I was, as ever, amazed at the chirpiness of this response from dear ol’ Molly. I was also amazed at how many other truly questionable ads I found on FaceBook—ads for a site for foot fetishists, for a site for definitely X-rated “massage therapists,” and for numerous dating and plain old escort services. One of my friends warned me, though, not to call attention to these ads, because the poor schnooks who took them out and were paying for them, would be bounced off, too, and didn’t they have a right to pay dollars for FaceBook’s millions of eyeballs, just as I had wanted to?

 I also learned that FaceBook has a truly hypocritical attitude toward gay content; they will censor any ad they feel is “too gay,” and once told The Advocate, a national gay magazine, that they could not use a picture of Matthew Mitcham, an “out” gay Australian diver who was a star at the Beijing Olympics, in a Speedo. In other words, an image that a couple of billion people had seen, this diver in a skimpy bathing suit, was not right for an ad for The Advocate. The Advocate, which is now owned by a gay media conglomerate, caved in, feeling they could just as easily switch the cover image to one of a straight celebrity in more than a Speedo. They did, and the FaceBook Team was happy. So my question is, do these more “blue” ads just get past the FaceBook Team’s eyes? Or, did some bluenosy fundamentalist, while on the lookout for trouble, alert the Team to the vileness of my book?

 (In regard to FaceBook’s hypocritical and homophobic stance on “gay” material, I can also attest that numerous other gay men have had similar experiences, to the point that even images of shirtless men have been deleted from some FaceBook pages. This goes on while the same kind of image can appear happily on other pages.)

 It’s all hard to say. But it does make me wonder now that we are entering that phase when Social Networking sites are becoming the gatekeepers of a lot of our culture, one way or another, what other things will be banned from promotion on FaceBook, etc.?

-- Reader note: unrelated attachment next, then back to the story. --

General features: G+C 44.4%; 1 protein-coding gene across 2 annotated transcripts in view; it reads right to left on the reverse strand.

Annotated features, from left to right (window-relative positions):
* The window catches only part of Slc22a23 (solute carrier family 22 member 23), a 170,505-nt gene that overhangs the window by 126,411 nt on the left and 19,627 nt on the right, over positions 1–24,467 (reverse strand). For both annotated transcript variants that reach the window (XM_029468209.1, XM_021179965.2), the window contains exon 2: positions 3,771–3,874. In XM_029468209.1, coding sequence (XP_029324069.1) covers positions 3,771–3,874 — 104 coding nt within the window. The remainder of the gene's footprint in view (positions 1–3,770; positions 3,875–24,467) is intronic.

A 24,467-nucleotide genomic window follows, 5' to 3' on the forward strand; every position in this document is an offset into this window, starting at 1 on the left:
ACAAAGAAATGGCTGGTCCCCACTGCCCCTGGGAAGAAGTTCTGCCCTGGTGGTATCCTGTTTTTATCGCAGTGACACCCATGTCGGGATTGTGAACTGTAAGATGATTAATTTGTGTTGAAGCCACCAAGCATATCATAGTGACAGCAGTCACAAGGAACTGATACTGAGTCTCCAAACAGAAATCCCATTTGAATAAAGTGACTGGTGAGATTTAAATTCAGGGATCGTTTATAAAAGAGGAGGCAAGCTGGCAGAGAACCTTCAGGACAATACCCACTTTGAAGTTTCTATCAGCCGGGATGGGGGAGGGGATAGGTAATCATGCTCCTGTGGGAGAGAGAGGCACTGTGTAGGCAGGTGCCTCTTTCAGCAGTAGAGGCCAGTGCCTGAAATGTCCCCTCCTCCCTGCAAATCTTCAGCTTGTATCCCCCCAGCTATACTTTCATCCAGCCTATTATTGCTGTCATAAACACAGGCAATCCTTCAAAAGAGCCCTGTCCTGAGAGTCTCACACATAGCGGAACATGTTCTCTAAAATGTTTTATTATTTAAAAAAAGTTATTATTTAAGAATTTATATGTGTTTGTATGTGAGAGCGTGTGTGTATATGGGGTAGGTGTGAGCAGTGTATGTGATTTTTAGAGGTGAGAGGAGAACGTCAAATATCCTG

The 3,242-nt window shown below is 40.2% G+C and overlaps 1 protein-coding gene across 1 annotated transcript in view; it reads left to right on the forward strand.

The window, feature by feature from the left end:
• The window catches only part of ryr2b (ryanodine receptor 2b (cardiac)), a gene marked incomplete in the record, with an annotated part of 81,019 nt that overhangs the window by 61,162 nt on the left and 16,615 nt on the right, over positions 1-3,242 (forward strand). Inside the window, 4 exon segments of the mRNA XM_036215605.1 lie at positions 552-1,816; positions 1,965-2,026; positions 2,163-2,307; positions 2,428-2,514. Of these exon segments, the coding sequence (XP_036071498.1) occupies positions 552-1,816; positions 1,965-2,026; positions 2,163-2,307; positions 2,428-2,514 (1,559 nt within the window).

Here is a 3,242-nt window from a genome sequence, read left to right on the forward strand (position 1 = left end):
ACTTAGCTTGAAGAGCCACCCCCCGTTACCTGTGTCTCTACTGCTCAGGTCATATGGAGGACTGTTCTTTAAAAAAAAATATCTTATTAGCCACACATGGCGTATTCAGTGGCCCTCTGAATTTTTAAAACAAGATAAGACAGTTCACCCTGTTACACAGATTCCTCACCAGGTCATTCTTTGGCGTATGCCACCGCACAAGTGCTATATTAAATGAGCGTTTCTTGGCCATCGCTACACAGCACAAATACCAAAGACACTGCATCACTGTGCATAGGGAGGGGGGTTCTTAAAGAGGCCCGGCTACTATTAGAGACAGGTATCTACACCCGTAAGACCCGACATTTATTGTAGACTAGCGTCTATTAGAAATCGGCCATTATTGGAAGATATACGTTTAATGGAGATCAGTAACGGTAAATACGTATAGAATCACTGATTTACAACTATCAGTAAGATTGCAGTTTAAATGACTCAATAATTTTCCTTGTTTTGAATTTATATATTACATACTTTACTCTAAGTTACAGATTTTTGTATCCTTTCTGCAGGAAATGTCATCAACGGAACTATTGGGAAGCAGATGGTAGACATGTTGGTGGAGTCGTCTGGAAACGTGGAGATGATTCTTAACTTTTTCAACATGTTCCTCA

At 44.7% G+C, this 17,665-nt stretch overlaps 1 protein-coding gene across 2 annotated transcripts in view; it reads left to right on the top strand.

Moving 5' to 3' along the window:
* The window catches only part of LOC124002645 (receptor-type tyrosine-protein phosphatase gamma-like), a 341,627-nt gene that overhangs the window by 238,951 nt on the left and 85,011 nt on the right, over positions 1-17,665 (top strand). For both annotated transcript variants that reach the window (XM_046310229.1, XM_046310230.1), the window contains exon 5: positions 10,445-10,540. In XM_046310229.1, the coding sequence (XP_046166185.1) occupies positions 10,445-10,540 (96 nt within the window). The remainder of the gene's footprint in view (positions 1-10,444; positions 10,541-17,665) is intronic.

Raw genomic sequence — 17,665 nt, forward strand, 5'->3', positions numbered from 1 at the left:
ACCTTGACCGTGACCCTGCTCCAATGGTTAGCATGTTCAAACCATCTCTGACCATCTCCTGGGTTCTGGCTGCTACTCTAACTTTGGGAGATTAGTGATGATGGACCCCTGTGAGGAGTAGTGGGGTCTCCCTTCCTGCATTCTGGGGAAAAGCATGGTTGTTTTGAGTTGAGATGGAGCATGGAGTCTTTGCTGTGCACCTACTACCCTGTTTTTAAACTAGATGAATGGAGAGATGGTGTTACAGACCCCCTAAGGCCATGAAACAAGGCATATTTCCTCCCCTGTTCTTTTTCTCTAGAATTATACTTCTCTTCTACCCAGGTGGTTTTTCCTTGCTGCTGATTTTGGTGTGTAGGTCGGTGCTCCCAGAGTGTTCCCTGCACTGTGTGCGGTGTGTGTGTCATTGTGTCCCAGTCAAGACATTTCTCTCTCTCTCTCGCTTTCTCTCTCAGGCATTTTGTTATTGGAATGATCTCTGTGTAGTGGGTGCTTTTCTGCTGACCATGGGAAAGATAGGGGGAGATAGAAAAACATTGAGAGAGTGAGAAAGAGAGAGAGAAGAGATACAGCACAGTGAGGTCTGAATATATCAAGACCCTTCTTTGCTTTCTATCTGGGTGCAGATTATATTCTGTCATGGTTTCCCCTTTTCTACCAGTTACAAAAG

As an aside, I Googled movie titles with the word “Seduction” in them: They are numerous, and some of them are tied to classic movies such as “The Seduction of Joe Tynan” with Barbara Harris and Meryl Streep. Sorry, Meryl, your movie can never be advertised on FaceBook. Also, I did an Amazon search of books with the same word in the title: I stopped counting after sixty titles. I would gather that none of these books can be advertised on FaceBook either. Sorry, you poor authors, you toilers of the pen and the DVD screen: clean up your acts! The Seduction Police are here.

You can also read more about FaceBook censoring The Manly Art of Seduction, How to Meet, Talk to, and Become Intimate with Anyone  in this article in Out in Jersey:

http://outinjersey.net/index.php?option=com_content&view=article&id=608:facing-homophobia-with-facebook&Itemid=1
For more information about the upcoming workshop based on the Manly Art of Seduction, Jan 20, 2o10, please visit

http://manlyartworkshop.eventbrite.com